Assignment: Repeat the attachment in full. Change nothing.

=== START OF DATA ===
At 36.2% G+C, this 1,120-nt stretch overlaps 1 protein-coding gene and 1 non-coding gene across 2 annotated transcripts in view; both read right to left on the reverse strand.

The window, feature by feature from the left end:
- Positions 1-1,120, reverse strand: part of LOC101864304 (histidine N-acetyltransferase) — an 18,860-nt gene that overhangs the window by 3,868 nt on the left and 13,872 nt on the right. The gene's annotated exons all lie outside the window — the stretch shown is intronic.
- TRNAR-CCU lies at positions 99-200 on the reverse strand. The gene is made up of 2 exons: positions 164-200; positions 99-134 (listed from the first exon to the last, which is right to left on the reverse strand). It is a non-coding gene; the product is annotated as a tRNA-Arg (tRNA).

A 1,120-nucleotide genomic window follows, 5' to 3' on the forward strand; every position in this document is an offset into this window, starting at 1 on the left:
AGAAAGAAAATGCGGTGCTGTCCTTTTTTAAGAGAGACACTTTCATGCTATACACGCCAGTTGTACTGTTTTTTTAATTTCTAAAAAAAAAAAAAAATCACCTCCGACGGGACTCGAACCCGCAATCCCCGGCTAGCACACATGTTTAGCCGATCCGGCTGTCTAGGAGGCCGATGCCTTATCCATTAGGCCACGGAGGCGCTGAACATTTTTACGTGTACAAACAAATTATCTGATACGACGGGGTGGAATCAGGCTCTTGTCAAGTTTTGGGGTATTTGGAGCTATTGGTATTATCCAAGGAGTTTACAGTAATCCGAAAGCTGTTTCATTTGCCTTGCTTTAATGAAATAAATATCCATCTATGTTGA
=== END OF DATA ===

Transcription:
At 36.2% G+C, this 1,120-nt stretch overlaps 1 protein-coding gene and 1 non-coding gene across 2 annotated transcripts in view; both read right to left on the reverse strand.

The window, feature by feature from the left end:
- Positions 1-1,120, reverse strand: part of LOC101864304 (histidine N-acetyltransferase) — an 18,860-nt gene that overhangs the window by 3,868 nt on the left and 13,872 nt on the right. The gene's annotated exons all lie outside the window — the stretch shown is intronic.
- TRNAR-CCU lies at positions 99-200 on the reverse strand. The gene is made up of 2 exons: positions 164-200; positions 99-134 (listed from the first exon to the last, which is right to left on the reverse strand). It is a non-coding gene; the product is annotated as a tRNA-Arg (tRNA).

A 1,120-nucleotide genomic window follows, 5' to 3' on the forward strand; every position in this document is an offset into this window, starting at 1 on the left:
AGAAAGAAAATGCGGTGCTGTCCTTTTTTAAGAGAGACACTTTCATGCTATACACGCCAGTTGTACTGTTTTTTTAATTTCTAAAAAAAAAAAAAAATCACCTCCGACGGGACTCGAACCCGCAATCCCCGGCTAGCACACATGTTTAGCCGATCCGGCTGTCTAGGAGGCCGATGCCTTATCCATTAGGCCACGGAGGCGCTGAACATTTTTACGTGTACAAACAAATTATCTGATACGACGGGGTGGAATCAGGCTCTTGTCAAGTTTTGGGGTATTTGGAGCTATTGGTATTATCCAAGGAGTTTACAGTAATCCGAAAGCTGTTTCATTTGCCTTGCTTTAATGAAATAAATATCCATCTATGTTGA